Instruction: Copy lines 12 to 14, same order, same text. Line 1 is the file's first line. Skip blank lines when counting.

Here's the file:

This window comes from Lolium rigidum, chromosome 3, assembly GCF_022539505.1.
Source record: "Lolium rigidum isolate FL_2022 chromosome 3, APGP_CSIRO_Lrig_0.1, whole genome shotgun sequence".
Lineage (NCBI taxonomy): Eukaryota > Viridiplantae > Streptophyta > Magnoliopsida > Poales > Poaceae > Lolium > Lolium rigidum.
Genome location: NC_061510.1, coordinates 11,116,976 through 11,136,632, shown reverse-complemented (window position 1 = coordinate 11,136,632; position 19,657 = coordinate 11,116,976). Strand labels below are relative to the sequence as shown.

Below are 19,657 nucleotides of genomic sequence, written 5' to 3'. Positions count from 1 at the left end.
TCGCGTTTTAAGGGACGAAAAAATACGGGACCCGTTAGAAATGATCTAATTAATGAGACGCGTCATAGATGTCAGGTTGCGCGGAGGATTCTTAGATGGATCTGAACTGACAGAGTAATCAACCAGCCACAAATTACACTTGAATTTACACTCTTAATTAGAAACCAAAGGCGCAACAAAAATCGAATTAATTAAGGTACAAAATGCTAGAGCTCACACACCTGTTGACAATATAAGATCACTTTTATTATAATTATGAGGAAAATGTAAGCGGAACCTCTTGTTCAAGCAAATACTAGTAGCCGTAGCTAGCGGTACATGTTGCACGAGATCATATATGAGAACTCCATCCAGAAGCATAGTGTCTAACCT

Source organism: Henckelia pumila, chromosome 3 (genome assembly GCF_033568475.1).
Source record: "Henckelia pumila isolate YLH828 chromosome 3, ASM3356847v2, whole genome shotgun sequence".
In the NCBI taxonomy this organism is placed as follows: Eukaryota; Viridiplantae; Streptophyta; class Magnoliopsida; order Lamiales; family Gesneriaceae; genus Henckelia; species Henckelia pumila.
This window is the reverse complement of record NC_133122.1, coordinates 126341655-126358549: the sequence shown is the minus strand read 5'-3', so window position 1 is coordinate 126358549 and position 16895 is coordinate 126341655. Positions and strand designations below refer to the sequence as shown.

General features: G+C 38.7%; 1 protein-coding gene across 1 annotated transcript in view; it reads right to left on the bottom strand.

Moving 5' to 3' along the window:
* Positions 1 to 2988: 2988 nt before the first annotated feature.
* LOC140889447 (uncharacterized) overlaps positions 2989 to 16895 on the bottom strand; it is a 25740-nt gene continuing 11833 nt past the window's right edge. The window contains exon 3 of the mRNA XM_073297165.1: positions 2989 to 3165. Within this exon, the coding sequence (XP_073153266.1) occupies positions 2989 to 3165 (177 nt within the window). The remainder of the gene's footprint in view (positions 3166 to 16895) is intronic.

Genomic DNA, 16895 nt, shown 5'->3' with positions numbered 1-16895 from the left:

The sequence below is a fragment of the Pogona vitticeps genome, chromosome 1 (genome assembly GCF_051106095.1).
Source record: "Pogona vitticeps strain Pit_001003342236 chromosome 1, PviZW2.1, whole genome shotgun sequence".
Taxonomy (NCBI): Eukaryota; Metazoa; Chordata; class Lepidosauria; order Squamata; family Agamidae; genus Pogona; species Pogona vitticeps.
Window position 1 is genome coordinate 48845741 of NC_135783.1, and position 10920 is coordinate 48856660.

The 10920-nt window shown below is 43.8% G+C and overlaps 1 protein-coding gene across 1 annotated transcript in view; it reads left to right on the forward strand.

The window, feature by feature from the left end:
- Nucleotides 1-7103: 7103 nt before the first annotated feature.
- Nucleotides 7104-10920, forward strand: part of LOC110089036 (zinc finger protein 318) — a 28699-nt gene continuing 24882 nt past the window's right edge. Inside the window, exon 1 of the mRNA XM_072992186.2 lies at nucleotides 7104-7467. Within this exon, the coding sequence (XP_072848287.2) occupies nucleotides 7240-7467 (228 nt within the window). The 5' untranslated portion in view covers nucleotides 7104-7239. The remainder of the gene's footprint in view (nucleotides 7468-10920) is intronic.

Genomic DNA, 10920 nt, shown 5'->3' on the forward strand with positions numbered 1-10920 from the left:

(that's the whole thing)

Moving 5' to 3' along the window:
* Positions 1 to 2988: 2988 nt before the first annotated feature.
* LOC140889447 (uncharacterized) overlaps positions 2989 to 16895 on the bottom strand; it is a 25740-nt gene continuing 11833 nt past the window's right edge. The window contains exon 3 of the mRNA XM_073297165.1: positions 2989 to 3165. Within this exon, the coding sequence (XP_073153266.1) occupies positions 2989 to 3165 (177 nt within the window). The remainder of the gene's footprint in view (positions 3166 to 16895) is intronic.